Planta Med 2006; 72 - P_016
DOI: 10.1055/s-2006-949816

Cytotoxic stilbenes from Cajanus cajan (L.) Millsp. leaves

JS Ashidi 1, PJ Houghton 1, PJ Hylands 1
  • 1Pharmacognosy Research Laboratories, Pharmaceutical Sciences Research Division, King's College London, Franklin-Wilkins Building, 150 Stamford Street, London SE1 9NH, United Kingdom

Cancer remains one of the leading causes of death in the world especially in the developed countries [1]. We now report a biologically monitored phytochemical separation of the leaves of Cajanus cajan against a panel of human cancer and non- cancer cell lines in vitro. Cajanus cajan, commonly called Pigeon pea, is grown for food and medicinal purposes in the tropics, especially Nigeria. The air dried leaves were extracted with methanol continuously for five days. The extract was then concentrated under reduced pressure. 60g of the extract was adsorbed on Silica Gel GF254 and separated into fractions by vacuum liquid chromatography (VLC). The SRB assay was used to evaluate the cytotoxicity of the extracts and the isolated compounds. The dichloromethane (DCM) fraction of the leaves exhibited modest cytotoxicity against human amelanotic melanoma – C32, human breast adenocarcinoma – MCF-7 and human large cell lung carcinoma cell lines – COR-L23 and human fetal lung fibroblast – MRC-5 (IC50 =12.0, 10.0, 10.0 and 15.0µg/mL, respectively). This finding prompted further activity-guided fractionation of the DCM fraction by flash chromatography and subsequent purification on preparative thin-layer chromatography which led to the identification of two prenylated stilbenes, longistylin A and C. These compounds have previously been reported to have antiplasmodial activity [2]. This is also the first time that these prenylated stilbenes are shown to exhibit in vitro cytotoxic activity against human amelanotic melanoma, C32, human breast adenocarcinoma, MCF-7, and human large cell lung carcinoma, COR-L23, cell lines. The IC50 of the compounds ranges between 20 and 35µM. These compounds could explain the rational inclusion of Cajanus cajan in traditional herbal medicines used for the treatment of cancer in south- western Nigeria. Further study to establish the mechanism of action of these two stilbenes is in progress.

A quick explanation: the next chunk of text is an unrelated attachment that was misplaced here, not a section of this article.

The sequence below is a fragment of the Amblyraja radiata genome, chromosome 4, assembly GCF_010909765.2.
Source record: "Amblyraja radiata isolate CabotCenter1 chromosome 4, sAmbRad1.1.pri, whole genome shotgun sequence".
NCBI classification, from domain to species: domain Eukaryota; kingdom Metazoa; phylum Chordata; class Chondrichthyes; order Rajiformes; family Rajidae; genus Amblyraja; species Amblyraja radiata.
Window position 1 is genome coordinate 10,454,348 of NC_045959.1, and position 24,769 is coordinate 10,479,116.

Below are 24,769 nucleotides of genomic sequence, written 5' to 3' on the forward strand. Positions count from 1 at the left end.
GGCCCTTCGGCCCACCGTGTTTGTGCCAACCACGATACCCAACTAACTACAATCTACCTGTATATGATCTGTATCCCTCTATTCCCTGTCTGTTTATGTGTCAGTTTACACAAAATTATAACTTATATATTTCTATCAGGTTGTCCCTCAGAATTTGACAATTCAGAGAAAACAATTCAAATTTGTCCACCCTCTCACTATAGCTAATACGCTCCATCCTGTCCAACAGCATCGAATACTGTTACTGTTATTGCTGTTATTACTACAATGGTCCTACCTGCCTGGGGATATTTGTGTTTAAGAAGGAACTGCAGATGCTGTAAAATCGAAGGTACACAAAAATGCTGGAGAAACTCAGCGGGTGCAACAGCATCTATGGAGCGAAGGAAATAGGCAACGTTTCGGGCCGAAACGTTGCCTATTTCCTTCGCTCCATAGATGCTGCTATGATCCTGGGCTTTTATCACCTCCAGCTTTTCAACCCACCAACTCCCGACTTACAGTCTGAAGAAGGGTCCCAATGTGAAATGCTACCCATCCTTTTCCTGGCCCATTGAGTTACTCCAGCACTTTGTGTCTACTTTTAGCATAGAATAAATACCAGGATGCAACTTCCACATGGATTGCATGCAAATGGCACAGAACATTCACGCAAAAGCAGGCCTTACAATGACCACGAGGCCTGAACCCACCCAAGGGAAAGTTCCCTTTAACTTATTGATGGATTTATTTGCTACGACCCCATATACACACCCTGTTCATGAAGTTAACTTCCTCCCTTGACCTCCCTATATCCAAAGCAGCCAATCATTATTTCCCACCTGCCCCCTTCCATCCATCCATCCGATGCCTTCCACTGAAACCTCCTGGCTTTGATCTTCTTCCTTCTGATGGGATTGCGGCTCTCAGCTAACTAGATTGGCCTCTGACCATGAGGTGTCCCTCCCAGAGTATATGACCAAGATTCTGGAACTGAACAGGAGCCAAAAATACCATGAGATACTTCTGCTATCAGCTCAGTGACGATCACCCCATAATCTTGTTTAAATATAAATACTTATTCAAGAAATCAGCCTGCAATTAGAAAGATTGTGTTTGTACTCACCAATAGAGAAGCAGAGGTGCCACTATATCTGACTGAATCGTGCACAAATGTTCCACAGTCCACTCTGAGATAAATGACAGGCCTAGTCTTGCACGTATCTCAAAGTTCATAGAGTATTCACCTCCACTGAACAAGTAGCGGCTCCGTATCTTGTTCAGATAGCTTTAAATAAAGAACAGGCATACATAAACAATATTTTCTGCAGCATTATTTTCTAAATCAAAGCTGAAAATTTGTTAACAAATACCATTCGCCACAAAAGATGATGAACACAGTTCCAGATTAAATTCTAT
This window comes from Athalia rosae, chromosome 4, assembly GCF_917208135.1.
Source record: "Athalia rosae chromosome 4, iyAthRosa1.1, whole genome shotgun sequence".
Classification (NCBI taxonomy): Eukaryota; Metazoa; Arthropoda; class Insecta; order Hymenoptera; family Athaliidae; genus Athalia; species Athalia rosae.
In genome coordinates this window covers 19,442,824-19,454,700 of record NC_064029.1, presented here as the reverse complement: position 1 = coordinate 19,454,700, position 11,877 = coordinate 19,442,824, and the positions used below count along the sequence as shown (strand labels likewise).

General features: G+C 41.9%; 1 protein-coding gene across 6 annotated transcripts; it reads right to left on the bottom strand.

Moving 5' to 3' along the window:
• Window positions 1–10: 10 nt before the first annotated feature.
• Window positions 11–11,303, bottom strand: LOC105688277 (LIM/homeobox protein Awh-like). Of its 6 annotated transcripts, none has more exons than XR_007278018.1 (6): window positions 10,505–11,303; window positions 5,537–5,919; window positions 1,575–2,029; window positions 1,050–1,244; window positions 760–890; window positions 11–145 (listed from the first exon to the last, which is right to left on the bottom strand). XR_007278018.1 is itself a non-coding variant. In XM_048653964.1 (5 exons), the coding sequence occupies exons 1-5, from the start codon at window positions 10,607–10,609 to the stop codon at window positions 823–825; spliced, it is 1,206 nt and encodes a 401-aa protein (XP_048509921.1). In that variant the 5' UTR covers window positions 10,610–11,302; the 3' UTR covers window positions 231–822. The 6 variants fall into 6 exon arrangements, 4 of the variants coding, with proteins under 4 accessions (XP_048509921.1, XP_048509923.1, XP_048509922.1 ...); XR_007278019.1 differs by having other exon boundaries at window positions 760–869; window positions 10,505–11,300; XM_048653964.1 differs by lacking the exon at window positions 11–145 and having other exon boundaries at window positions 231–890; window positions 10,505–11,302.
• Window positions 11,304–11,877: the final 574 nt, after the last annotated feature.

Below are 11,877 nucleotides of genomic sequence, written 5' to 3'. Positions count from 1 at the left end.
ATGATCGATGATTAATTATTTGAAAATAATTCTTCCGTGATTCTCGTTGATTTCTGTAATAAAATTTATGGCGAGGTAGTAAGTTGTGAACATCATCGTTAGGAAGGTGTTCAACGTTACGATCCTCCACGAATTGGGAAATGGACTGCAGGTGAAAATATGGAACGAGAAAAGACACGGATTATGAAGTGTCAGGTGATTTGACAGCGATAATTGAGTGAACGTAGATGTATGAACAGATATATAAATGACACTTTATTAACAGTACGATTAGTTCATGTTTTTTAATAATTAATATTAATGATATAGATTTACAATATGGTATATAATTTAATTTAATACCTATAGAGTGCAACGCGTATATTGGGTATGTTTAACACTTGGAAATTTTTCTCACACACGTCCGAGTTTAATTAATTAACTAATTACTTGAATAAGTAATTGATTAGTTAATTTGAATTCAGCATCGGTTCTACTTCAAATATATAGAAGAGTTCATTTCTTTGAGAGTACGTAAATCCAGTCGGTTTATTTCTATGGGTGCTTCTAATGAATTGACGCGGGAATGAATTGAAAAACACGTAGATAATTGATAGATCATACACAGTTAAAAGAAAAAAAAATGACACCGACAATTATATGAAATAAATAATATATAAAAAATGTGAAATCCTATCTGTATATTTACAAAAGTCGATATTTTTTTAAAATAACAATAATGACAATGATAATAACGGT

Acknowledgement: JSA thanks the Association of Commonwealth Universities, UK, for financial support.

References: 1. Anonymous, 2. Duker-Eshun, G, et al. (2004), Phytotherapy Research, 18:128–130.